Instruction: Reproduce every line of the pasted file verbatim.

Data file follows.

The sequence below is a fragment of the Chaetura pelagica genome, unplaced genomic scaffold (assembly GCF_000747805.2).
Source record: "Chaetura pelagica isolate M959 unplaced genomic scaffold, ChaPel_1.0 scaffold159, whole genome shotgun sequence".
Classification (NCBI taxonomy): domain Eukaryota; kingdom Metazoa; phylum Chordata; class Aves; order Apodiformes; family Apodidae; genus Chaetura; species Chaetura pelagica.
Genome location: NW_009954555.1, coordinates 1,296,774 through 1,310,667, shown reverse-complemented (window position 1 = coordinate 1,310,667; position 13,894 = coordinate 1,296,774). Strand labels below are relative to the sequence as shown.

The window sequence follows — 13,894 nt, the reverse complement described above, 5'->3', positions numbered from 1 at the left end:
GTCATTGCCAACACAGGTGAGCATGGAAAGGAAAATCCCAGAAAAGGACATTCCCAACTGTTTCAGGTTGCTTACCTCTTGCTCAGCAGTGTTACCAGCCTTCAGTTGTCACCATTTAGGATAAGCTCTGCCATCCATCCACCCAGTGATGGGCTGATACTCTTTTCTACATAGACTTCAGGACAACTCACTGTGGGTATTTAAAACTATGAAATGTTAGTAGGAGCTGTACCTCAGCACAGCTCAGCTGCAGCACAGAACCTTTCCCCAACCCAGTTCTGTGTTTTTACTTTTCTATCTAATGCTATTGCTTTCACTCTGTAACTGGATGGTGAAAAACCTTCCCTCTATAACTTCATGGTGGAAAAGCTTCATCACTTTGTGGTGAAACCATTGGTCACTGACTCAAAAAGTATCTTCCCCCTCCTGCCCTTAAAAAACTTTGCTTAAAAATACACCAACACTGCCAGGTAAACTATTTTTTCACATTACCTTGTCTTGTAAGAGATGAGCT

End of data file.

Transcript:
The sequence below is a fragment of the Chaetura pelagica genome, unplaced genomic scaffold (assembly GCF_000747805.2).
Source record: "Chaetura pelagica isolate M959 unplaced genomic scaffold, ChaPel_1.0 scaffold159, whole genome shotgun sequence".
Classification (NCBI taxonomy): domain Eukaryota; kingdom Metazoa; phylum Chordata; class Aves; order Apodiformes; family Apodidae; genus Chaetura; species Chaetura pelagica.
Genome location: NW_009954555.1, coordinates 1,296,774 through 1,310,667, shown reverse-complemented (window position 1 = coordinate 1,310,667; position 13,894 = coordinate 1,296,774). Strand labels below are relative to the sequence as shown.

The window sequence follows — 13,894 nt, the reverse complement described above, 5'->3', positions numbered from 1 at the left end:
GTCATTGCCAACACAGGTGAGCATGGAAAGGAAAATCCCAGAAAAGGACATTCCCAACTGTTTCAGGTTGCTTACCTCTTGCTCAGCAGTGTTACCAGCCTTCAGTTGTCACCATTTAGGATAAGCTCTGCCATCCATCCACCCAGTGATGGGCTGATACTCTTTTCTACATAGACTTCAGGACAACTCACTGTGGGTATTTAAAACTATGAAATGTTAGTAGGAGCTGTACCTCAGCACAGCTCAGCTGCAGCACAGAACCTTTCCCCAACCCAGTTCTGTGTTTTTACTTTTCTATCTAATGCTATTGCTTTCACTCTGTAACTGGATGGTGAAAAACCTTCCCTCTATAACTTCATGGTGGAAAAGCTTCATCACTTTGTGGTGAAACCATTGGTCACTGACTCAAAAAGTATCTTCCCCCTCCTGCCCTTAAAAAACTTTGCTTAAAAATACACCAACACTGCCAGGTAAACTATTTTTTCACATTACCTTGTCTTGTAAGAGATGAGCT